by Eric D. Snider
Released: December 9, 2011
An R-rated comedy starring someone from the Judd Apatow crowd as an apathetic babysitter probably sounded like gold at the pitch meeting, but "The Sitter" -- with Jonah Hill in the lead, directed by David Gordon Green ("Pineapple Express") -- is an oddly frantic and mostly unfunny mess.
Noah is a selfish twentysomething layabout who lives with his mom (Jessica Hecht) and has a one-sided relationship with a the awful Marisa (Ari Graynor), who uses him for her needs and won't give anything in return, if you know what I mean. One night Noah helps his mother out by babysitting a neighbor's children: 13-year-old Slater (Max Records), neurotic and anxious; Blithe (Landry Bender), who's obsessed with celebutantes and club culture even though she's something like 7 years old; and Rodrigo (Kevin Hernandez), an El Salvadoran adoptee who likes to detonate cherry bombs and commit other acts of destruction. Marisa calls to ask for a favor involving a cocaine dealer (Sam Rockwell), and this leads to Noah and the kids dashing around Manhattan, getting into trouble, having hijinks, and so forth.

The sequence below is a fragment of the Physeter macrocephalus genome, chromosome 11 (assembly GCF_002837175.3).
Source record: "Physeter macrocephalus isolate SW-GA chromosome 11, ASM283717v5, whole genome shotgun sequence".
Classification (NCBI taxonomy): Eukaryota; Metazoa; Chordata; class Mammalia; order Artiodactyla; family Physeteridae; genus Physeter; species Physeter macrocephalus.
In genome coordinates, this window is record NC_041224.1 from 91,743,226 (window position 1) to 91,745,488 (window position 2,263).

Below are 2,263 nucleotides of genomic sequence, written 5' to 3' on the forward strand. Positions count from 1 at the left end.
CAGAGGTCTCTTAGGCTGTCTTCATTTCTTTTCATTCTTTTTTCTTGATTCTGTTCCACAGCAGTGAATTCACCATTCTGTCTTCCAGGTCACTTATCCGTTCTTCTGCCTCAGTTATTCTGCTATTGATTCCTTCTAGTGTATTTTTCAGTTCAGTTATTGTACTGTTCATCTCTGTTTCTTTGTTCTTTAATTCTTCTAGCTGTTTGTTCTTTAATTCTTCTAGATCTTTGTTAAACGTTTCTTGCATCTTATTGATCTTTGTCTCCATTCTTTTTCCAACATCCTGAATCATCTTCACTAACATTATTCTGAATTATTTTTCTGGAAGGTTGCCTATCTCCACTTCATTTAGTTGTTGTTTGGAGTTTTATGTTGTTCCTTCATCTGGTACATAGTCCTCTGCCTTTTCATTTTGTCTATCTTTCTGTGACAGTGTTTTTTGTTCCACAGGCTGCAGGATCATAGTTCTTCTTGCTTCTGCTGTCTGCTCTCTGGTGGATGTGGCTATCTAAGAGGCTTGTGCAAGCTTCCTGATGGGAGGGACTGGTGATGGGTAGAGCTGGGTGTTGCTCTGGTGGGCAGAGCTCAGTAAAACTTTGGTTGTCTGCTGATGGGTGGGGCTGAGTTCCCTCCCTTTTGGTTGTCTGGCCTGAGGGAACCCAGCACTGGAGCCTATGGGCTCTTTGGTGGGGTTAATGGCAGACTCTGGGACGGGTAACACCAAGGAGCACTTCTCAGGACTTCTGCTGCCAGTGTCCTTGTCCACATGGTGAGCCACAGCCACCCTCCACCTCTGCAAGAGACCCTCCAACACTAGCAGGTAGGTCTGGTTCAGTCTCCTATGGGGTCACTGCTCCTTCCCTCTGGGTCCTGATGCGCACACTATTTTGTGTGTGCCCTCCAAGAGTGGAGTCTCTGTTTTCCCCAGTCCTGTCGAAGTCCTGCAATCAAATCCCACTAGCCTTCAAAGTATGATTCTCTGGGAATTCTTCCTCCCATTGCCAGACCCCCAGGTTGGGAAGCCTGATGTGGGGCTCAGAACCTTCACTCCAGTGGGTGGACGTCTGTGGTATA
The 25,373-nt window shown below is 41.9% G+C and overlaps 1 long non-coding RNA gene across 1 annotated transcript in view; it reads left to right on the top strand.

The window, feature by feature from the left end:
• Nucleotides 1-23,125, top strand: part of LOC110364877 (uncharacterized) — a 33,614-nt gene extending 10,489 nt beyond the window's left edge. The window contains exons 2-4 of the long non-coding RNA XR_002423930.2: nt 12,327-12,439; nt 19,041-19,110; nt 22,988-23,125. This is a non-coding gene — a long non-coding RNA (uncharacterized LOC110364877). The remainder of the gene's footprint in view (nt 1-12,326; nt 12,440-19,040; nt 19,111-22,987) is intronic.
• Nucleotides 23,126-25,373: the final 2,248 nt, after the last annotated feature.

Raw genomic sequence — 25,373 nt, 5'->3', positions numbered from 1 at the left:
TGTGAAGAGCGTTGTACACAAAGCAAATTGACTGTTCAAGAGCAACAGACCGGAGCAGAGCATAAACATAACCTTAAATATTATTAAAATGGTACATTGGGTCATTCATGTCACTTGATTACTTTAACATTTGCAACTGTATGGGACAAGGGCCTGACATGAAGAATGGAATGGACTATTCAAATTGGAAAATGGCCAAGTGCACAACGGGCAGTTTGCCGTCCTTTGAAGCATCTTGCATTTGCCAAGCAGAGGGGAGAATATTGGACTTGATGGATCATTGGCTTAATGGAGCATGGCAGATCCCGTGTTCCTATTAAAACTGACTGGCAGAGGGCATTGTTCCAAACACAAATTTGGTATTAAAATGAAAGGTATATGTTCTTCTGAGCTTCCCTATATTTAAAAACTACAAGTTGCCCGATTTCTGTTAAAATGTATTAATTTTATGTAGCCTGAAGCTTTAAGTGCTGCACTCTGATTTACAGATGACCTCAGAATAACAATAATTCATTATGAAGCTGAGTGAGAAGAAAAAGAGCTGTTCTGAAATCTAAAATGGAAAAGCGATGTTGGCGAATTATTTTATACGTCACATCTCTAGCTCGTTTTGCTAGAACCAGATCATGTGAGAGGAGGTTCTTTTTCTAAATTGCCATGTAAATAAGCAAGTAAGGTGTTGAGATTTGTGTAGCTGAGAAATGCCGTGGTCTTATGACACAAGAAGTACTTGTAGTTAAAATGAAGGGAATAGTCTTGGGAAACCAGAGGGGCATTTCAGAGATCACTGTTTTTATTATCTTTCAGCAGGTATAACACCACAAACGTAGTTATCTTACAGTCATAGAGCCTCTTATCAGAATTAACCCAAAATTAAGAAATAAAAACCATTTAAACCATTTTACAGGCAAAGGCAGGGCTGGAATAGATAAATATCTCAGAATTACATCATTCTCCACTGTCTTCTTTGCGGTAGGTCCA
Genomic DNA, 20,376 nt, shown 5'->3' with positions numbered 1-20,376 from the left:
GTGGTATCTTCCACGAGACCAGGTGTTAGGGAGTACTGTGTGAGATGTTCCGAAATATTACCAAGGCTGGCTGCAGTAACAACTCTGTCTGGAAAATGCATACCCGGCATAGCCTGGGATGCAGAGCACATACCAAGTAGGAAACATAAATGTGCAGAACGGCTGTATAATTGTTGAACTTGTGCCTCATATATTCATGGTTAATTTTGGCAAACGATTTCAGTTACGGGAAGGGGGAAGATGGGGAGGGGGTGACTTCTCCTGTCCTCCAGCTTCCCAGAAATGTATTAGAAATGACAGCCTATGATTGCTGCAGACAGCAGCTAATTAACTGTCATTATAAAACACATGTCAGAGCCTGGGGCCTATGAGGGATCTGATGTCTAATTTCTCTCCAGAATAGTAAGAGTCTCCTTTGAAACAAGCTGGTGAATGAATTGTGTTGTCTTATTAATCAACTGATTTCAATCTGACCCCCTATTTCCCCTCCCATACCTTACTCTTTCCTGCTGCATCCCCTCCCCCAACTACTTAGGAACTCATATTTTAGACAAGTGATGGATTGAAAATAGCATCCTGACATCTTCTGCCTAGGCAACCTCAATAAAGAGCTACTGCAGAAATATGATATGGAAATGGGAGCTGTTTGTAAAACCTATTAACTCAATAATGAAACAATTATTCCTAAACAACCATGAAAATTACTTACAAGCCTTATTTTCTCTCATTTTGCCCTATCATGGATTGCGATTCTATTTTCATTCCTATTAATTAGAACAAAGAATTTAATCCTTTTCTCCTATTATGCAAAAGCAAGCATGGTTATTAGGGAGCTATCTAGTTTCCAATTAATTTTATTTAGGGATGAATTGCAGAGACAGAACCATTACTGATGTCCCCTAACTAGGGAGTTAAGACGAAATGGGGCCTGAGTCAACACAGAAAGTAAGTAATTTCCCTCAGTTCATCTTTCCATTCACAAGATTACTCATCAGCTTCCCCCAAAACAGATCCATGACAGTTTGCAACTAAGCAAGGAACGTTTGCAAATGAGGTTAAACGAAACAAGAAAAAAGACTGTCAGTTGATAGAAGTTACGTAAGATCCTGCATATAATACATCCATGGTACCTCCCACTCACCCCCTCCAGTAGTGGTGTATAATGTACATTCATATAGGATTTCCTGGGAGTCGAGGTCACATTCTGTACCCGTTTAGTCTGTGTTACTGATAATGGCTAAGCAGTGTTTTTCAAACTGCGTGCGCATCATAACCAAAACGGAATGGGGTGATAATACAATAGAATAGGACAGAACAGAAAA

Written by first-timers Brian Gatewood and Alessandro Tanaka, the film won't make a commitment on what type of character we're dealing with. Sometimes Noah is reckless and inappropriate, like the awful authority figures at the center of "Bad Teacher" and "Bad Santa"; other times he's trying to do his job but has a hard time controlling the brats he's in charge of. Is the humor supposed to come from the babysitter's apathy, or from the kids' destruction of him? The kids' wildness doesn't matter if the sitter doesn't care anyway.
There are multiple weird details scattered throughout that are pleasantly puzzling, like the coke dealer's obsession with ranking his friends, and Noah's absurd interactions with various dangerous types. But other elements just seem underdone, as if somebody had an idea for something to add and never came back to it. The bizarre humor is sometimes loopy enough to get a "what the hell?" laugh, but overall it's unfocused and sloppy.
Rated R, abundant harsh profanity and crude sexual dialogue, some strong sexuality, some violence
1 hr., 21 min.
Copyright © Eric D. Snider.
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